MERIDEN — Both City Council candidates in Area 3 chose to run because they want a hand in Meriden’s future. But Democrat Krystle Blake and Republican Joe Vollano have different views on where the city is headed.
Vollano has been an outspoken critic of the City Council at meetings over the years, contending Meriden needs a change in leadership to address economic development downtown and what he feels is a lack of accountability and transparency at City Hall.
“The city has a lot of promise, it’s just in the hands of the wrong leaders,” he said.
Blake describes herself as a positive, upbeat candidate.
“If I wasn't happy (with the city’s direction), I shouldn’t really be running,” Blake said, I’m not going to go in and (cause an uproar), but I want to see how I can help.”
Blake and Vollano are competing to fill a seat held since 2007 by Democrat Brian Daniels, who isn’t seeking a fourth term. Daniels, who served as majority caucus leader from 2011 to 2017, has played a lead role in a number of influential projects over the last 12 years, including the high school renovations and the demolition of the Mills housing complex.
“I know I have big shoes to fill,” said the 35-year-old Blake.
In 2015, Vollano ran for the council for the first time and narrowly lost to Daniels by about 70 votes. Another close race against state Rep. Cathy Abercrombie in 2017 encouraged Vollano to continue running on a message of fiscal responsibility, accountability, and transparency.
“I think my message resonates with people, it’s just a matter of getting it out to them,” Vollano said.
Vollano, 42, owns and operates FillerUp, an app-based, on-demand fuel supplier based in Meriden. Originally from East Haven, he has lived in Meriden for 12 years.
Vollano’s focus would be controlling city spending and attracting businesses. He feels there are “plenty” of ways the city could trim its operating budget, including reducing salaries and staff at the public library, creating technology efficiencies at City Hall, and no longer paying for the Health Department to run a public clinic, which he argues is not government’s responsibility.
He would also like to see the city stop funding annual celebrations, like the Memorial Day parade, and allow volunteers and businesses to fund and run them instead. Vollano pointed to the annual Meriden Green summer concert series as an example of a volunteer-run effort that has grown and thrived without city funding.
“The more your community is involved, the better your city is going to be,” he said. “Residents should have some skin in the game.”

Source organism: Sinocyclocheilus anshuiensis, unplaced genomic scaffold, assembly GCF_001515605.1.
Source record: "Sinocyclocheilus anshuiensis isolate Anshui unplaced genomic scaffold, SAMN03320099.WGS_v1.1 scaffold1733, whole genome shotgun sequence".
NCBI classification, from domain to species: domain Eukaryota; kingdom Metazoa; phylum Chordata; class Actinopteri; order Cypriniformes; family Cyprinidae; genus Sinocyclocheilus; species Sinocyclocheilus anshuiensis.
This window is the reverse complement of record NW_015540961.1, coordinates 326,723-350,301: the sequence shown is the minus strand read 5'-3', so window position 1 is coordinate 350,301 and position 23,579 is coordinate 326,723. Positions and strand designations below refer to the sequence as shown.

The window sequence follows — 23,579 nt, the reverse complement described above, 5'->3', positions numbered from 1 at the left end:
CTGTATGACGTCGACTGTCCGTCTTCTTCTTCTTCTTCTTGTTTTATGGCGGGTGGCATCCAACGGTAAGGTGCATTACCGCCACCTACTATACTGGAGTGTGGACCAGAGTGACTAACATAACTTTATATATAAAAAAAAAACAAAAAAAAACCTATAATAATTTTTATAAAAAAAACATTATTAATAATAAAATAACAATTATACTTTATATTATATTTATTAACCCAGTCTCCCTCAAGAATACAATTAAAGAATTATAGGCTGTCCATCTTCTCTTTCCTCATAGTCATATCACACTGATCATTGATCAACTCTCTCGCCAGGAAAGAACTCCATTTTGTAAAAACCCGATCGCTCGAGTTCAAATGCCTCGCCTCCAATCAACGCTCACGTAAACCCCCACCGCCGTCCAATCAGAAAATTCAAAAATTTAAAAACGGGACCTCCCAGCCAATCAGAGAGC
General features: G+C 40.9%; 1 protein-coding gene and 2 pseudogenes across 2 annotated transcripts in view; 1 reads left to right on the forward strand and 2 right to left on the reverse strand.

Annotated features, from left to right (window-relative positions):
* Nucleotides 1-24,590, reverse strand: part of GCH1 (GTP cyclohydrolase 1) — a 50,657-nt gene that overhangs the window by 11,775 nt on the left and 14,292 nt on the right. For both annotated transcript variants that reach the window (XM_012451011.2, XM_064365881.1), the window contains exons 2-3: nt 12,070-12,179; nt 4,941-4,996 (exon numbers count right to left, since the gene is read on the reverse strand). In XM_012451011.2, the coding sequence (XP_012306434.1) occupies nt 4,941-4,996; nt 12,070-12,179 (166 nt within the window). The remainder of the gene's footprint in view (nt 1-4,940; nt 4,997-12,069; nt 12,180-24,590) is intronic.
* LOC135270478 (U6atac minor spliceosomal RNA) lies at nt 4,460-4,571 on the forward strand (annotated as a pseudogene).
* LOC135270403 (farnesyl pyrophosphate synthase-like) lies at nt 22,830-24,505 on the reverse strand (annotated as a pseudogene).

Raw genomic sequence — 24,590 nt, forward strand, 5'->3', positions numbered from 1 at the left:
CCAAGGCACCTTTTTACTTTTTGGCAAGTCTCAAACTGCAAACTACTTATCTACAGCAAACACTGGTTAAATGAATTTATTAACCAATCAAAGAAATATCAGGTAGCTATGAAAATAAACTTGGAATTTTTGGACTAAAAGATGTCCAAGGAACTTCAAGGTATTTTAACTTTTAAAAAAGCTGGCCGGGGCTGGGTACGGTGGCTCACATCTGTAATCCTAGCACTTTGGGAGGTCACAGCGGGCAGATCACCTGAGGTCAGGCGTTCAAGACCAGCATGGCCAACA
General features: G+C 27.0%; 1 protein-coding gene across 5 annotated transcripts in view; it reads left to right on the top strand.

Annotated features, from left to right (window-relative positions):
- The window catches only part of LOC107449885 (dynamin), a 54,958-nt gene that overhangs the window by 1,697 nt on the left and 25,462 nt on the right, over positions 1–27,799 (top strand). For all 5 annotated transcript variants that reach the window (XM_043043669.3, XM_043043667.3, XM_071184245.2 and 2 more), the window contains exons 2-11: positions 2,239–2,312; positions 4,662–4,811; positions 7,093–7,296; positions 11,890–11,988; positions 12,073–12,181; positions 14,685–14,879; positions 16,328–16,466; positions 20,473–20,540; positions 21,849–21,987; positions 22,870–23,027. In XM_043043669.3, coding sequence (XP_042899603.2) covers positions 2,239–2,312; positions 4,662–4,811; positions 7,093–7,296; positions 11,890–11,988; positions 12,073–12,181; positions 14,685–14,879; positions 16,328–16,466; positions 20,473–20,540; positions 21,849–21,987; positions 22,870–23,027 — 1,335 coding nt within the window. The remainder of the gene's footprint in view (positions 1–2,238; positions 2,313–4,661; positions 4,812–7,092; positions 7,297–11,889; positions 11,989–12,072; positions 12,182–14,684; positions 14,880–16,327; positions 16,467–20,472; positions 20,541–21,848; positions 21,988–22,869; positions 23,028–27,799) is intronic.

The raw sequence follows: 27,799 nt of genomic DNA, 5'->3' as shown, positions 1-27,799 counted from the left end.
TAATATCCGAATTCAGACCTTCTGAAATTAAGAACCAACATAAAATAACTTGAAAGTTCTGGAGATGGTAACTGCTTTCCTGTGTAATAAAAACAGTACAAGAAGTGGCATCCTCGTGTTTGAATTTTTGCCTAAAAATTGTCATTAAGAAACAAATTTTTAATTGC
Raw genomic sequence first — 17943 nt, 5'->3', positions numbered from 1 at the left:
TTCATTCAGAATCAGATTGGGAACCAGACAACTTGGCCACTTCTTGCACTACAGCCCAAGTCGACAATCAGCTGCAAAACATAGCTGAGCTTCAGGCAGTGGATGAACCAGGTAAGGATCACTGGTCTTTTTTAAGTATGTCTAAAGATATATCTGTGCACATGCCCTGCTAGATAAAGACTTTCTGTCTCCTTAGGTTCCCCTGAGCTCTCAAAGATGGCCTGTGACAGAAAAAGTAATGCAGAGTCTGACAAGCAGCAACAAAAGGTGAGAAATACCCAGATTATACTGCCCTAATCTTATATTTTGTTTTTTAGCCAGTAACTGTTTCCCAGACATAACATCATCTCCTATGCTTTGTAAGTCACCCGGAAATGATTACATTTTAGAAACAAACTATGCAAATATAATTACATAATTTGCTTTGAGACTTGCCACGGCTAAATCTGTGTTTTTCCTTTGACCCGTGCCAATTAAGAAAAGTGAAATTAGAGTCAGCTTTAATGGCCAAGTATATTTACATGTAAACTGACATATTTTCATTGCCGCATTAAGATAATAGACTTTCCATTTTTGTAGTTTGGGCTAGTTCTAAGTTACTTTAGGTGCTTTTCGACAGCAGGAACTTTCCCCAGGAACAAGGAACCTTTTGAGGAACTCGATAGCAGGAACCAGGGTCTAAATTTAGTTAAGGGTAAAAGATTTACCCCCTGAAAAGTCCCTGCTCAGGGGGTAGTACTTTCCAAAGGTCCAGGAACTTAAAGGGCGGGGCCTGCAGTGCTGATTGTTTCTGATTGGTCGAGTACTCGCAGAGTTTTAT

Blake, a city native who graduated from Maloney High School in 2002, has a background in mental health and substance abuse treatment and is the prevention & wellness program manager at Rushford behavioral health clinic in Meriden. Blake has been involved in various local efforts aimed at helping youths dealing with mental illness and substance abuse. She is president of the Meriden Boys and Girls Club Alumni Association, president of Meriden’s Project Graduation, and the founder and chairwoman of the Meriden Healthy Youth Coalition.
“Running for City Council was just another one of those ‘check it off my list and try it out’ things,” she said. “If I can help Meriden out in any way, that's my goal.”
Blake decided to run after years of encouragement from party members.
“After sitting down and getting some information, I realized the worst that can happen is I don’t win,” she said. “... I said, ‘If I can make Meriden a better place for everybody, why not give it a shot?’”
In her role at Rushford, Blake collaborates with the city’s police and health departments. As a councilor she hopes to apply her background by helping address the opioid crisis locally and creating a “network” of social service organizations that would facilitate collaboration and reduce redundancy of services.
“Instead of everyone competing, let’s work together,” she said.
Blake believes residents are not just concerned about how much they’re taxed but how their money is spent. She says each project should be weighed to decide how funds can be best used to benefit the most residents possible.
Blake, a Midstate Chamber of Commerce board member, wants to promote development on the east side by taking advantage of progress made along East Main Street in recent years with new businesses like Taino Steakhouse Prime and Ion Bank. Area 3 generally covers the city’s southeast quadrant.
Attracting more restaurants and places to eat in the city will help attract and retain young people and families, Blake said.
Vollano contends the city has had a difficult time attracting businesses to open up in prime downtown spaces, such as 24 Colony St., due to the high concentration of low-income housing downtown.
“You’re not going to bring businesses into places where people can’t spend money,” he said.
Vollano feels the city will be forced to offer tax incentives to attract businesses downtown.
“We are where we are,” Vollano said about development downtown. “We can’t relive the past.”